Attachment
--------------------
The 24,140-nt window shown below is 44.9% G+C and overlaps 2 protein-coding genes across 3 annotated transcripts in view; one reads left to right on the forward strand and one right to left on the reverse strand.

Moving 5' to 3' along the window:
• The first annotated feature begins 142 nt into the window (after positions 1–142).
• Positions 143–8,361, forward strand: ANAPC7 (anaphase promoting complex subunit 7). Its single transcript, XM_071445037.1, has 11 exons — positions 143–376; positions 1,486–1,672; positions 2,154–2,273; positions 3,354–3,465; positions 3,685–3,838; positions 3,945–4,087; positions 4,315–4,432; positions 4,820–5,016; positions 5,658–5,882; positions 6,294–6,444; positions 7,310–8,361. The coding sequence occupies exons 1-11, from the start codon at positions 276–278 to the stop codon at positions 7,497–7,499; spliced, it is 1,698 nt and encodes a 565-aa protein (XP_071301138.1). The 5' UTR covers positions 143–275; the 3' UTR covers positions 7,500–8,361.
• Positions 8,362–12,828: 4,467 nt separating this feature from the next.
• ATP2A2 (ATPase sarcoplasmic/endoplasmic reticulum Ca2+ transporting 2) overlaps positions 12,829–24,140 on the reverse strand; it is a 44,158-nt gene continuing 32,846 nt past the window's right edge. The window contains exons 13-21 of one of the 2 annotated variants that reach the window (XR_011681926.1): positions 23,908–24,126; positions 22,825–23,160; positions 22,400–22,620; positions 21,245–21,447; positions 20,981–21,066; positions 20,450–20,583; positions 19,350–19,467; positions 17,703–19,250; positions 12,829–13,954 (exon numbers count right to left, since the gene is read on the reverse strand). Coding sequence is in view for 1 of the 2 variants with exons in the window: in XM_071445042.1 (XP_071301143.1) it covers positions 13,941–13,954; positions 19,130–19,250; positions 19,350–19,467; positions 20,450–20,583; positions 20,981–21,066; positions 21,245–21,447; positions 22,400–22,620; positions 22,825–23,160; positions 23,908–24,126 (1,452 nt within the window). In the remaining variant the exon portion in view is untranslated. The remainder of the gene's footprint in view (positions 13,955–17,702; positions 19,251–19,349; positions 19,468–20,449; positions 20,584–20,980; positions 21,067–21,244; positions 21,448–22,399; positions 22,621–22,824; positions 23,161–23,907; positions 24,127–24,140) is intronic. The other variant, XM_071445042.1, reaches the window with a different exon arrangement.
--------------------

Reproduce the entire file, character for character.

The 24,140-nt window shown below is 44.9% G+C and overlaps 2 protein-coding genes across 3 annotated transcripts in view; one reads left to right on the forward strand and one right to left on the reverse strand.

Moving 5' to 3' along the window:
• The first annotated feature begins 142 nt into the window (after positions 1–142).
• Positions 143–8,361, forward strand: ANAPC7 (anaphase promoting complex subunit 7). Its single transcript, XM_071445037.1, has 11 exons — positions 143–376; positions 1,486–1,672; positions 2,154–2,273; positions 3,354–3,465; positions 3,685–3,838; positions 3,945–4,087; positions 4,315–4,432; positions 4,820–5,016; positions 5,658–5,882; positions 6,294–6,444; positions 7,310–8,361. The coding sequence occupies exons 1-11, from the start codon at positions 276–278 to the stop codon at positions 7,497–7,499; spliced, it is 1,698 nt and encodes a 565-aa protein (XP_071301138.1). The 5' UTR covers positions 143–275; the 3' UTR covers positions 7,500–8,361.
• Positions 8,362–12,828: 4,467 nt separating this feature from the next.
• ATP2A2 (ATPase sarcoplasmic/endoplasmic reticulum Ca2+ transporting 2) overlaps positions 12,829–24,140 on the reverse strand; it is a 44,158-nt gene continuing 32,846 nt past the window's right edge. The window contains exons 13-21 of one of the 2 annotated variants that reach the window (XR_011681926.1): positions 23,908–24,126; positions 22,825–23,160; positions 22,400–22,620; positions 21,245–21,447; positions 20,981–21,066; positions 20,450–20,583; positions 19,350–19,467; positions 17,703–19,250; positions 12,829–13,954 (exon numbers count right to left, since the gene is read on the reverse strand). Coding sequence is in view for 1 of the 2 variants with exons in the window: in XM_071445042.1 (XP_071301143.1) it covers positions 13,941–13,954; positions 19,130–19,250; positions 19,350–19,467; positions 20,450–20,583; positions 20,981–21,066; positions 21,245–21,447; positions 22,400–22,620; positions 22,825–23,160; positions 23,908–24,126 (1,452 nt within the window). In the remaining variant the exon portion in view is untranslated. The remainder of the gene's footprint in view (positions 13,955–17,702; positions 19,251–19,349; positions 19,468–20,449; positions 20,584–20,980; positions 21,067–21,244; positions 21,448–22,399; positions 22,621–22,824; positions 23,161–23,907; positions 24,127–24,140) is intronic. The other variant, XM_071445042.1, reaches the window with a different exon arrangement.